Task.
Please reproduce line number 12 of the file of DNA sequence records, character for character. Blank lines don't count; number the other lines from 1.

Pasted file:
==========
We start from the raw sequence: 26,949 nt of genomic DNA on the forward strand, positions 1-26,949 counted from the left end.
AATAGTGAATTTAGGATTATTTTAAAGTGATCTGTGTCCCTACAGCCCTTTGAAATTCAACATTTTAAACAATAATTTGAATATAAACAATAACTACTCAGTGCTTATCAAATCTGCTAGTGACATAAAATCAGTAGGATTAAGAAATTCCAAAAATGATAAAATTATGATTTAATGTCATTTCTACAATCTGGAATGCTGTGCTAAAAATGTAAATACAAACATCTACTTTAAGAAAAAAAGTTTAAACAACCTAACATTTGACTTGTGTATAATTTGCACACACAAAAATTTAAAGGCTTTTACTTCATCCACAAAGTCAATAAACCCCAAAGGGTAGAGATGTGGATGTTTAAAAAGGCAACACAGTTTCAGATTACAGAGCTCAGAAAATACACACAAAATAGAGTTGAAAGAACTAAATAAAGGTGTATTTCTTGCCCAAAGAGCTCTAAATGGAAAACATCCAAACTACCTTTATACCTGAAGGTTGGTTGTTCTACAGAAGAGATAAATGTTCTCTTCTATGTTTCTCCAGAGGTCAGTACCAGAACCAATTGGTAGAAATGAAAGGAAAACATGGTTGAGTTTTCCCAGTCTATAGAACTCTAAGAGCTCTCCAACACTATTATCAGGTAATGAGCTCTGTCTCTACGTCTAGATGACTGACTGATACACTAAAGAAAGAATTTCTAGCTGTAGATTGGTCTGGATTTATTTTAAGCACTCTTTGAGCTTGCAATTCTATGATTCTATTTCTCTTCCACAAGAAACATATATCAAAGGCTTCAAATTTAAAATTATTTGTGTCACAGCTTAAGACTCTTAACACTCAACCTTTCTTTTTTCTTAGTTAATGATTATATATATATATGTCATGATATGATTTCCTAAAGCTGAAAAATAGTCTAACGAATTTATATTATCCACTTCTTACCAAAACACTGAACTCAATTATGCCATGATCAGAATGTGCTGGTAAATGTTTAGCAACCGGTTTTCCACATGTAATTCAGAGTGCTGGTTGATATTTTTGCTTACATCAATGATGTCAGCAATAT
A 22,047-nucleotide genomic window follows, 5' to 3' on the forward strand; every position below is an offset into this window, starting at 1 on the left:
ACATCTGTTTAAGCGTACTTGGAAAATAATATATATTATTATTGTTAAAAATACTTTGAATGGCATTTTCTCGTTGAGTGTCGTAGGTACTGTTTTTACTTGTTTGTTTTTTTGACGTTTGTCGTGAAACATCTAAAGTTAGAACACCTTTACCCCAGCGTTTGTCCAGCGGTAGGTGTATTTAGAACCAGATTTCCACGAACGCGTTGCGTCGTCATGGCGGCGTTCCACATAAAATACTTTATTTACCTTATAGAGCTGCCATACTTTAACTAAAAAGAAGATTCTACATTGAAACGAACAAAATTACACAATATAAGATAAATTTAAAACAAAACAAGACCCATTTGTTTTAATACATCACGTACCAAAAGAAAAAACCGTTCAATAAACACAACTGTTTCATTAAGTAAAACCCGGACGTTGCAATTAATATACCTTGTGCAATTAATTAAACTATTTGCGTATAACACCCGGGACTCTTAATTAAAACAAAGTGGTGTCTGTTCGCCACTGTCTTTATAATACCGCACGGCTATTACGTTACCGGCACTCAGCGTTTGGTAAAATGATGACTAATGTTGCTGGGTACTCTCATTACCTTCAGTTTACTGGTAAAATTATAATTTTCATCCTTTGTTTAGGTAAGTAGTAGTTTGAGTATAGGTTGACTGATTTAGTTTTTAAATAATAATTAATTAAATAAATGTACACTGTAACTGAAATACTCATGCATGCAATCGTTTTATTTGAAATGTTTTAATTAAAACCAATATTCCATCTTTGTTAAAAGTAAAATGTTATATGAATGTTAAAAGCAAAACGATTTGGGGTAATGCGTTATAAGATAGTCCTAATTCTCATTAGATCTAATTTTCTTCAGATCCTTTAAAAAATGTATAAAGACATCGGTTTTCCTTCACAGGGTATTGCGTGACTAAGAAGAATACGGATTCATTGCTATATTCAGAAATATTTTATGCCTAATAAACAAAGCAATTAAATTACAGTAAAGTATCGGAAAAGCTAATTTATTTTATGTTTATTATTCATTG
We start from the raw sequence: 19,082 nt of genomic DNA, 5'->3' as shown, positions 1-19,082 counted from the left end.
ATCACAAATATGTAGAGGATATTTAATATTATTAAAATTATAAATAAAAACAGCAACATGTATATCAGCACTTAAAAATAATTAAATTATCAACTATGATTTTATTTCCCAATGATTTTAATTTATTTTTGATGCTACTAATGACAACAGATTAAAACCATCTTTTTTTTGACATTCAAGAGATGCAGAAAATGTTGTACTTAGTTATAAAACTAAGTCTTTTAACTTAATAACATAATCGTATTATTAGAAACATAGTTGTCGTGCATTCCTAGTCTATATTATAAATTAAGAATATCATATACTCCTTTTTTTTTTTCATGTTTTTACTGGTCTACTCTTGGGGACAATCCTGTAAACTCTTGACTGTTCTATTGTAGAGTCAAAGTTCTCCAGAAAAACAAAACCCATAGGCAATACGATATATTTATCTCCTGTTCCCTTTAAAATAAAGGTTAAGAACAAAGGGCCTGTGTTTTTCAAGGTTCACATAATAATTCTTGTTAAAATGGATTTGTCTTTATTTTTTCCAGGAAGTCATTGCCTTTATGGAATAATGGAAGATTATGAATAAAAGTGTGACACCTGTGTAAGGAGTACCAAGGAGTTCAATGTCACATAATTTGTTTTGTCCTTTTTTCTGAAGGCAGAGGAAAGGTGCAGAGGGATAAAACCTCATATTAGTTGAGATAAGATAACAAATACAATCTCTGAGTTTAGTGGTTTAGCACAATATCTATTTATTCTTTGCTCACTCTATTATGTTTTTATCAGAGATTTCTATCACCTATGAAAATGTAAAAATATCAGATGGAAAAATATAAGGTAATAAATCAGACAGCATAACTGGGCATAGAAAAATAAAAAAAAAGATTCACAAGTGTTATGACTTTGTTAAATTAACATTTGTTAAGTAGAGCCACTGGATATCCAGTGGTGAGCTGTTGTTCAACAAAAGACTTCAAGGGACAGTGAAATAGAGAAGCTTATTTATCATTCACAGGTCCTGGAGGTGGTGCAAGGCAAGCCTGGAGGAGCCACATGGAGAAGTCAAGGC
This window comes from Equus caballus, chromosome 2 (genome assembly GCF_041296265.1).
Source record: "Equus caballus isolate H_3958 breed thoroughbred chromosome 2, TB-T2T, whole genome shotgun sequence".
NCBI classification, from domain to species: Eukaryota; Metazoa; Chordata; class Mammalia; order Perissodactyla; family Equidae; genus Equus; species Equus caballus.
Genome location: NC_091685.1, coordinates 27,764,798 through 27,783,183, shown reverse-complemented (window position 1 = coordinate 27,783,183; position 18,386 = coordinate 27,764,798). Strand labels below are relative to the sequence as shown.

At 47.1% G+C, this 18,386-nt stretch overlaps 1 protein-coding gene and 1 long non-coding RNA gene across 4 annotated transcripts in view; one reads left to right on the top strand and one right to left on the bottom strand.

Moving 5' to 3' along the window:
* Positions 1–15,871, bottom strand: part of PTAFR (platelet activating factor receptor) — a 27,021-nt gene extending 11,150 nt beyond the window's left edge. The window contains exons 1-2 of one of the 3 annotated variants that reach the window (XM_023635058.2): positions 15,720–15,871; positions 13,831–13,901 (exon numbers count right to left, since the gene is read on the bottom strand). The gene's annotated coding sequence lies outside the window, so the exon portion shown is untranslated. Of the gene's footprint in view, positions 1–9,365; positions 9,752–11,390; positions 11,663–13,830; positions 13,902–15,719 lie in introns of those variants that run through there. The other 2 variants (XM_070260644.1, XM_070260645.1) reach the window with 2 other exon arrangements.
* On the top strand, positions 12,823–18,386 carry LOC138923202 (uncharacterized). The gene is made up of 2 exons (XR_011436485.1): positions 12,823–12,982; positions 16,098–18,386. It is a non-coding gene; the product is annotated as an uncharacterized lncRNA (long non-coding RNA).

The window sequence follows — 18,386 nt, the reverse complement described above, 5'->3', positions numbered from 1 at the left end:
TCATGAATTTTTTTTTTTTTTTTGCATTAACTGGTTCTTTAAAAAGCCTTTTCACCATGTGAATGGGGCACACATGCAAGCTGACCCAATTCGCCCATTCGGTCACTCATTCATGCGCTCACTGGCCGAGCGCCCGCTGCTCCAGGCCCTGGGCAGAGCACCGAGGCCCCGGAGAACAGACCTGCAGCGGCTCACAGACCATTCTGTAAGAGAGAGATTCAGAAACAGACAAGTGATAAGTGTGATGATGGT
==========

Moving 5' to 3' along the window: